Disk Partition Alignment (Sector Alignment): Make the Case: Save Hundreds of Thousands of Dollars

I recently collaborated with Microsoft PFE Daniel Janik to create a template to make the case for disk partition alignment.  Perhaps your customers or stakeholders within your organization can benefit.  This work was recently broadcast throughout PFE DLs as well as the April 2009 SQLRAP Newsletter.  Thanks also to Cindy Gross & Ward Pond for their keen eyes.

This information is available elsewhere on my blog & the Internets.  It’s provided here as public service for the first time for convenient access.

Make the Case for Disk Partition Alignment (Sector Alignment)

Disk partition alignment is a best practice and must be applied during disk setup.  Partition alignment provides a significant increase in system performance.  Microsoft engineers have shown again-&-again that disk alignment can improves performance by not merely the nominal 10 – 15% in RAID systems claimed in official documentation, but commonly 20%, 30%, or more. 

How to Save Hundreds of Thousands of Dollars
If your SAN cost $1,000,000, & partition alignment provides 10%, 20%, 30%, or more throughput & IOPs at better latency, then alignment arguably provides a direct savings of $100,000, $200,000,  $300,000 or more.

Likewise, failure to do so is like throwing that money away.

Look at it another way.  Say you have 24 disks on three shelves dedicated to SQL Server.  Wouldn't it be great to have the equivalent of an additional shelf of disks?  Say you have 200 disks.  How different would your life be if you were able to get the performance of the equivalent of 250 disks or more?  Imagine the perf gain for hundreds or thousands of disks.  As my friend Danielle Nguyen said, we can "make huge perf gains and save huge $$ on additional hardware...especially when a data center has 100s of servers".

Typical Results
Here’re the results of an experiment which have been shown to be typical. 

Data was collected for disk latency, duration, and other relevant metrics. The Avg. Disk Transfers/sec counters of the PhysicalDisk and LogicalDisk performance objects were used to measure disk latency.  Disk latency is a fundamental measure of disk performance.
The experiment was simple, yet convincing.  The results were consistent and significant.

Analysis resulted in the following conclusions:

  • Disk alignment produced significant improvement compared to nonaligned disks. The measurements document enhancements in excess of 30% for disk latency and duration.

  • The performance of six aligned disks was comparable to or better than eight nonaligned disks.


    The Fundamental Physics
    When the file allocation unit (cluster) size is defined at 64KB per best practice yet partition alignment is not performed, multiple IOPs are required to satisfy single requests.

    The following diagrams document the phenomena for cluster sizes of 4KB & 64KB.  For the latter, each-&-ever I/O request requires two IOPs!image


    The Remedy
    The remedy is simple but has a big gotcha.  The good news is that partition alignment is simple to perform; the bad news is that partition alignment must be done at partition creation time, prior to partitions being formatted. This is great if you have a new SAN, but it might be painful to convert large amounts of existing data on misaligned partitions.

  • Use the command line utility DiskPart to implement alignment when creating new partitions.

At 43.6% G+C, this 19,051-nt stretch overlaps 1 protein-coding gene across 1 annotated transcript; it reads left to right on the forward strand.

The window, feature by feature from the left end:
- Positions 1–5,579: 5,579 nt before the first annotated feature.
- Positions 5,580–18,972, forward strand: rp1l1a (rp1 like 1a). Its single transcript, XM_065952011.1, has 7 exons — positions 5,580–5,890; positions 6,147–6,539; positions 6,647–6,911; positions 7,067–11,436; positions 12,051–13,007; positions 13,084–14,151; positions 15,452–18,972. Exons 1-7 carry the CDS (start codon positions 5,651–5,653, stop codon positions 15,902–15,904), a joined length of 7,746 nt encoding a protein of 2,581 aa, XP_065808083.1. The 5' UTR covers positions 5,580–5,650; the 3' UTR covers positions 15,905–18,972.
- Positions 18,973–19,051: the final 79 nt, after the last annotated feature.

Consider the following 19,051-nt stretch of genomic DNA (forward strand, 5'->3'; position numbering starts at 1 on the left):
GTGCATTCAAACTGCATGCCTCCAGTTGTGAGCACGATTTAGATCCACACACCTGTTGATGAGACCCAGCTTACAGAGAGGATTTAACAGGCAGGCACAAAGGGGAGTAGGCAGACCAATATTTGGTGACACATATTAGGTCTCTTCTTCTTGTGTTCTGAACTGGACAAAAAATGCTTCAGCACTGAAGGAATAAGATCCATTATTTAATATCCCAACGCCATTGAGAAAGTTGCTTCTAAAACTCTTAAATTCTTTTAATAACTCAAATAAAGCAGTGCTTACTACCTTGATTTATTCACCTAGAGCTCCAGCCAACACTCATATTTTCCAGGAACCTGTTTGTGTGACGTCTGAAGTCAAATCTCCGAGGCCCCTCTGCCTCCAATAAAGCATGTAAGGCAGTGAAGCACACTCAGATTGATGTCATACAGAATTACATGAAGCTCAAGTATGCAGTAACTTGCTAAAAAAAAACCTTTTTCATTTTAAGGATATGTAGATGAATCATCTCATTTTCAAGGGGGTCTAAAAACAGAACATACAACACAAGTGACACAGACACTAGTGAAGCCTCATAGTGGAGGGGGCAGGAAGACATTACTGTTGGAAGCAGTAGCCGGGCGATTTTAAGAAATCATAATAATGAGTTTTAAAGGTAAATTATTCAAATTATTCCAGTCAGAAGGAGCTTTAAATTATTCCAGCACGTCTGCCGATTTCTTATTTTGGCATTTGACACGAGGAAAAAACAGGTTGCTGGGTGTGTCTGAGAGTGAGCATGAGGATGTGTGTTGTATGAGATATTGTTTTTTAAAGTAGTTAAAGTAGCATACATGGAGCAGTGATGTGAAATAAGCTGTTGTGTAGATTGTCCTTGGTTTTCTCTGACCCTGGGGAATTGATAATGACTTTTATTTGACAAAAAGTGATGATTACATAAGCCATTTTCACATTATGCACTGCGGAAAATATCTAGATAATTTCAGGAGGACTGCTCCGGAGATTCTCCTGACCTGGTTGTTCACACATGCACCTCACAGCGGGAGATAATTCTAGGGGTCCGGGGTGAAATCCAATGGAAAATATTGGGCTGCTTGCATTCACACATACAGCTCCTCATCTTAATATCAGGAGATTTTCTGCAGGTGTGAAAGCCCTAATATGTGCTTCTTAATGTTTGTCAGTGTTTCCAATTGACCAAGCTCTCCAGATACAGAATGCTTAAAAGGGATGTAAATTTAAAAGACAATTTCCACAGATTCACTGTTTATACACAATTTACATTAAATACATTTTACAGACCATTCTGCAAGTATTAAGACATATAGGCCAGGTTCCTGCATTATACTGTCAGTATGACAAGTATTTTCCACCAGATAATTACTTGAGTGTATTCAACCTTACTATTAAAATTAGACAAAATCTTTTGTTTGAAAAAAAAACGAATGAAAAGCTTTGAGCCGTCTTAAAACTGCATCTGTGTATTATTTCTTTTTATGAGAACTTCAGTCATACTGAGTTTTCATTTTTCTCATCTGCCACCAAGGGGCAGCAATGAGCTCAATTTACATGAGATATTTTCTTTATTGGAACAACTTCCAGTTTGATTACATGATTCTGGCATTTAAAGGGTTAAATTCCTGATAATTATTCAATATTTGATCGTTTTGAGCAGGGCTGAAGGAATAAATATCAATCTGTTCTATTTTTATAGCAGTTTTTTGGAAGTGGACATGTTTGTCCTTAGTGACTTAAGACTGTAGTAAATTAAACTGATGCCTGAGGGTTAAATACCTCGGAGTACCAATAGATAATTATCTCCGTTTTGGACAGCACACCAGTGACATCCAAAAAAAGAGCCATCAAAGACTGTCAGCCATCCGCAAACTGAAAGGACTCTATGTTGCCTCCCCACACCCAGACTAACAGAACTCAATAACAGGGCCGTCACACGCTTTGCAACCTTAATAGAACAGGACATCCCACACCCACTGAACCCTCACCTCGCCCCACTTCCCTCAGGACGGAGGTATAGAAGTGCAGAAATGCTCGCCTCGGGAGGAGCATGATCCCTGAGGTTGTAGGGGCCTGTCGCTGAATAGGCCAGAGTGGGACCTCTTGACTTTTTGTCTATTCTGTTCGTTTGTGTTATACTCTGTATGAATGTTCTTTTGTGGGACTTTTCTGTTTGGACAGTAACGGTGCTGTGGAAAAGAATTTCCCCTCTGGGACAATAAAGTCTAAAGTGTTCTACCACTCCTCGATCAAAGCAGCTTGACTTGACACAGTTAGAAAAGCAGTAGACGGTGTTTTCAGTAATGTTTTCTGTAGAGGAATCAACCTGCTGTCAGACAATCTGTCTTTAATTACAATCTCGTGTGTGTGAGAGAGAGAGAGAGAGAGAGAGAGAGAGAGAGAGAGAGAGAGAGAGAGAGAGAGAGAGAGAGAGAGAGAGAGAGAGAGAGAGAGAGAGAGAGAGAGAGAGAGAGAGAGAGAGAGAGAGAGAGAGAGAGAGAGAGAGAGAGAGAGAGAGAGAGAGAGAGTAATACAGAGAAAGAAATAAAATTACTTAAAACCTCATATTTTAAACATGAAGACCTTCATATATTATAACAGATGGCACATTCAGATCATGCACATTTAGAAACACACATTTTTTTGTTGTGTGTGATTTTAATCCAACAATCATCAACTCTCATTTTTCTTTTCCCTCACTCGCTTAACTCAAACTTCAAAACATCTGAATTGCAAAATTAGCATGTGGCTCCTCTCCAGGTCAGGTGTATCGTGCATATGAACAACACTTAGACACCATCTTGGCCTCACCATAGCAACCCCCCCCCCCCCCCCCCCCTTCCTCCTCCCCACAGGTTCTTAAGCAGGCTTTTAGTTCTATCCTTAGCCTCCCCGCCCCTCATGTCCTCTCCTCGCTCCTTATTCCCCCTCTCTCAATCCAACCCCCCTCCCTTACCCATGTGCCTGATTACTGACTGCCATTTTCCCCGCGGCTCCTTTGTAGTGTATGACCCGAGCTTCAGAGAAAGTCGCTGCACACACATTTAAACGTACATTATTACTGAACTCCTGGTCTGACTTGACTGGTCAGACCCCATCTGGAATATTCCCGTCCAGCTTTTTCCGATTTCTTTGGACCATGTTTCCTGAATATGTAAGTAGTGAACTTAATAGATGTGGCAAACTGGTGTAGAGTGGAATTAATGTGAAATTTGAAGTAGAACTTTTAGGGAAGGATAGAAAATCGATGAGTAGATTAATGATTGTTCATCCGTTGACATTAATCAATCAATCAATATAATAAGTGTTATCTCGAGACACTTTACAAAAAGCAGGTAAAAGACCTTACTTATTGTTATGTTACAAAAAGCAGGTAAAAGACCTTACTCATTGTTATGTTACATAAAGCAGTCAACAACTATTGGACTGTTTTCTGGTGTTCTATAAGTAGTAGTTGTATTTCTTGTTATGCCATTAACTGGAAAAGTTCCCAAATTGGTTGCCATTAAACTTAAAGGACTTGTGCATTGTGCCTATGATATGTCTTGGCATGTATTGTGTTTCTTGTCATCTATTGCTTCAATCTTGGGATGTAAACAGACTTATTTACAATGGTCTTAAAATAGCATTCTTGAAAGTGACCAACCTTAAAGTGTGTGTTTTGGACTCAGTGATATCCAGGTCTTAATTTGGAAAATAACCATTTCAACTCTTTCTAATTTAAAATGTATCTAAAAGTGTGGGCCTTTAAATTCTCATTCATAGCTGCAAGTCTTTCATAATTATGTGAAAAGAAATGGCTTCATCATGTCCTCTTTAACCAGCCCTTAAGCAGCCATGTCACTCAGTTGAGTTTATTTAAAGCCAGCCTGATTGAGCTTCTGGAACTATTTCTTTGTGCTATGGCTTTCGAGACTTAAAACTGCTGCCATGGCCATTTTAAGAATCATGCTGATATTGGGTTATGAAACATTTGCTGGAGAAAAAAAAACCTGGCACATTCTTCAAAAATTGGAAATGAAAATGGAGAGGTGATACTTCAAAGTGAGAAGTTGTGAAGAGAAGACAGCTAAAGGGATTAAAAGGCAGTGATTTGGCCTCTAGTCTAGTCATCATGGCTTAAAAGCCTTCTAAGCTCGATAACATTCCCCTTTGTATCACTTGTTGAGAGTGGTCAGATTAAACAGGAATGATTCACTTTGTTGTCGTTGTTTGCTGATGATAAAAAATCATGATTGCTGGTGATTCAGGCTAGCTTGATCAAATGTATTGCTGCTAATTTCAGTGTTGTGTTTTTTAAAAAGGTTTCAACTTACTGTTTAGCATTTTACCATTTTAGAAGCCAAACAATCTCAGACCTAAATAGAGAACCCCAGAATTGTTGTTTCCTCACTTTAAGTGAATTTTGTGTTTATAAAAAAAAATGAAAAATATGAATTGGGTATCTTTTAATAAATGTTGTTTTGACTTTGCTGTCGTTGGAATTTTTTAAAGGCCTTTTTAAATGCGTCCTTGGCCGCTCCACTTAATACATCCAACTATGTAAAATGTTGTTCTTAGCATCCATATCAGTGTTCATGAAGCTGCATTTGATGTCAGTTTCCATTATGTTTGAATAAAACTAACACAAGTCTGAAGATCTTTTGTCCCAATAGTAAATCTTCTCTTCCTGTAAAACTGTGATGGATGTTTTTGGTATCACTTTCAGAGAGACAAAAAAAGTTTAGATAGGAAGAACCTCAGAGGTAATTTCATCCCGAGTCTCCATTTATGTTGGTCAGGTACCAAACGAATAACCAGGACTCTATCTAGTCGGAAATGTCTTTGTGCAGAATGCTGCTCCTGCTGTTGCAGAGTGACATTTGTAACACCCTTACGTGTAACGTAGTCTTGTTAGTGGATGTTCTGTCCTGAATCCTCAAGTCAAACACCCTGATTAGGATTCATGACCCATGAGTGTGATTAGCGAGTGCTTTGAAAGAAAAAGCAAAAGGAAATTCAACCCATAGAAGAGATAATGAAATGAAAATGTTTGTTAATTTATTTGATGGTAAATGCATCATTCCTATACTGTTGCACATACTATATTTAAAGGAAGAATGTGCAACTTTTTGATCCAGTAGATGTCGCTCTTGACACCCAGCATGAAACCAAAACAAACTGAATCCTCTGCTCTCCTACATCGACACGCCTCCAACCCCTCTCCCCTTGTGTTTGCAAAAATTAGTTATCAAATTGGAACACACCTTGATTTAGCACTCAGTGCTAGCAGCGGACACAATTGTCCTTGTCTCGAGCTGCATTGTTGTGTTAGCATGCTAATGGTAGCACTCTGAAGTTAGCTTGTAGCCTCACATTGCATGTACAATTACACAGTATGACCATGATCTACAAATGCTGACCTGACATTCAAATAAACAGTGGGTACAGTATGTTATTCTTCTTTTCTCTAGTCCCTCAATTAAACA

Two Essential Correlations; Three Variables: Partition Offset, File Allocation Unit Size, & Stripe Unit Size
    There are two correlations which when satisfied are a fundamental precondition for optimal disk I/O performance.  The results of the following calculations must result in an integer value:

    Partition_Offset ÷ Stripe_Unit_Size
    Stripe_Unit_Size ÷ File_Allocation_Unit_Size

    Of the two, the first is by far the most important for optimal performance.

    Starting Partition Offset
    Use this formula to obtain the starting partition offsets for existing partitions:

    wmic partition get BlockSize, StartingOffset, Name, Index

    File Allocation Unit Size
    Run this command for each drive to see the file allocation unit size reported in bytes per cluster.

    fsutil fsinfo ntfsinfo c:
    fsutil fsinfo ntfsinfo d:

    Stripe Unit Size
    The value for stripe unit size must be obtained from your SAN man (or woman).

    Dynamic Volumes
    Note that the dynamic volumes complicate matters a bit.  See this post for more information.

    A Common Misalignment Example
    The following demonstrates a common misalignment scenario: Given a starting partition offset for 32,256 bytes (31.5 KB) and stripe unit size of 65,536 bytes (64 KB), the result is 0.4921875. This is not an integer; therefore the offset & strip unit size are not correlated. This is consistent with misalignment.

    Disk I/O Subsystem Configuration
    Configuring optimal disk performance is often viewed as much art as science.  Yet an understanding of best practices can result in significant improvements in performance.  Some of the many factors which affect disk I/O performance include the number, size, & speed of disks; file allocation unit size; configuration of HBAs & fabric switches; network bandwidth; cache on disk, controllers, & SAN; whether disks are dedicated, shared, or virtualized; RAID level; bus speed; number of paths from disk I/O subsystem to server; driver versions for all components, stripe size, stripe unit size, & workload. Disk partition alignment is the foundation for optimal disk performance.  Failure to do so is incompatible with performance & scalability.